The horse revolutionized prehistoric living, allowing people to travel farther and faster than ever before, and to wage war in yet-unheard-of ways. But who first domesticated horses is a hotly debated question. One leading hypothesis suggests Bronze Age pastoralists called the Yamnaya were the first to saddle up, using their fleet transport to sweep out from the Eurasian steppe and spread their culture—and their genes—far and wide. But a new study of ancient DNA suggests that wasn’t the case in Asia, and that another culture, the Botai, domesticated the horse first.
“This is a really exciting paper,” says Priya Moorjani, a geneticist at the University of California, Berkeley, who notes that the field of ancient DNA is moving so quickly that every study reveals something new. Yet other researchers caution that the debate isn’t anywhere near settled.
The first signs of horse domestication—pottery containing traces of mares’ milk and horse teeth with telltale wear from a riding bit—come from the Botai hunter-gatherers who lived in what is now Kazakhstan from about 3700 B.C.E. to 3100 B.C.E. Yet some researchers thought the isolated Botai were unlikely to have invented horse husbandry because they kept to their hunting and gathering ways long after their neighbors had adopted farming and herding.
These researchers assumed the Botai must have learned to handle horses from the Yamnaya, their neighbors to the west who were already herding sheep and goats. As part of the “steppe hypothesis,” the Yamnaya also migrated east and west during the Bronze Age, mixing with locals and spreading genes found in ancient and modern European, Central Asian, and South Asian populations. Some researchers hypothesize that they also spread early branches of the hypothesized Proto-Indo-European (PIE) language, which later diversified into today’s Indo-European languages, including English, Italian, Hindi, Russian, and Persian.
To explore the Yamnaya’s legacy in Asia, a team led by geneticist Eske Willerslev of the University of Copenhagen and the University of Cambridge in the United Kingdom sequenced the whole genomes of 74 ancient Eurasians, most of whom lived between 3500 B.C.E. and 1500 B.C.E. Bodies included people from both the Botai and Yamnaya cultures, among others. The researchers devised a rough family tree, which they extended using samples from modern and ancient people.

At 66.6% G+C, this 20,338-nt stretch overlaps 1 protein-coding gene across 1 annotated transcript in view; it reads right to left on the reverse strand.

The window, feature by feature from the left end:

Surprisingly, the team found no Yamnaya DNA in the three Botai individuals, suggesting the two groups hadn’t mixed, the team reports today in Science. That implies the Botai may have tamed horses on their own, following something called the “prey path” to domestication: hunting, then managing herds for food, and finally—riding. “It’s an extremely important achievement from a group of people we all think of as being pretty simple,” Willerslev says.
The new work fits well with a recent study of ancient horse DNA, says zooarchaeologist Sandra Olsen at the University of Kansas in Lawrence, a co-author on that study. Her work showed that Botai horses were not related to modern horses, hinting at separate domestications by the Botai and Yamnaya. Yet certain practices of the Botai—specifically the way in which they ritually buried slaughtered horses—are shared by other cultures in Asia, hinting that perhaps the hunter-gatherers weren’t as isolated as most have thought, she says.
Whatever happened in the early days of horse husbandry, it’s clear the Yamnaya took advantage of the beasts in ways the Botai never dreamt of. Beginning in the early Bronze Age, the pastoralists used their horses to migrate far and wide.
Traces of west Eurasian genes in Asian populations has been taken as evidence the Yamnaya left a large genetic legacy east of the steppe. Yet Willerslev’s team found little Yamnaya DNA in Central and South Asia—and none in Anatolia. Instead, their data suggest the Namazga, a group of herders living south of the steppe around 3300 B.C.E., before the great Yamnaya migration, were the ones who first contributed west Eurasian genes to Asian populations.
That lack of a genetic legacy may put leading theories for the spread of PIE at risk. The ancient people of Anatolia in modern Turkey, for example, likely spoke Hittite, a very early branch of PIE. But the lack of Yamnaya DNA among the Hittites suggests some other group brought Indo-European to the region—and to Central and South Asia.
The findings are impressive in some ways and frustrating in others, notes Paul Heggarty, a historical linguist at the Max Planck Institute for the Science of Human History in Jena, Germany. On the one hand, he credits the authors for reconsidering the origins of Hittite in light of the new data. “This is the first time I’ve seen people who have supported the steppe hypothesis … saying, ‘Look, it doesn’t work for Anatolia,’” Heggarty says. Other researchers should take the next step, he adds, and continue searching for the origins of PIE beyond the steppe.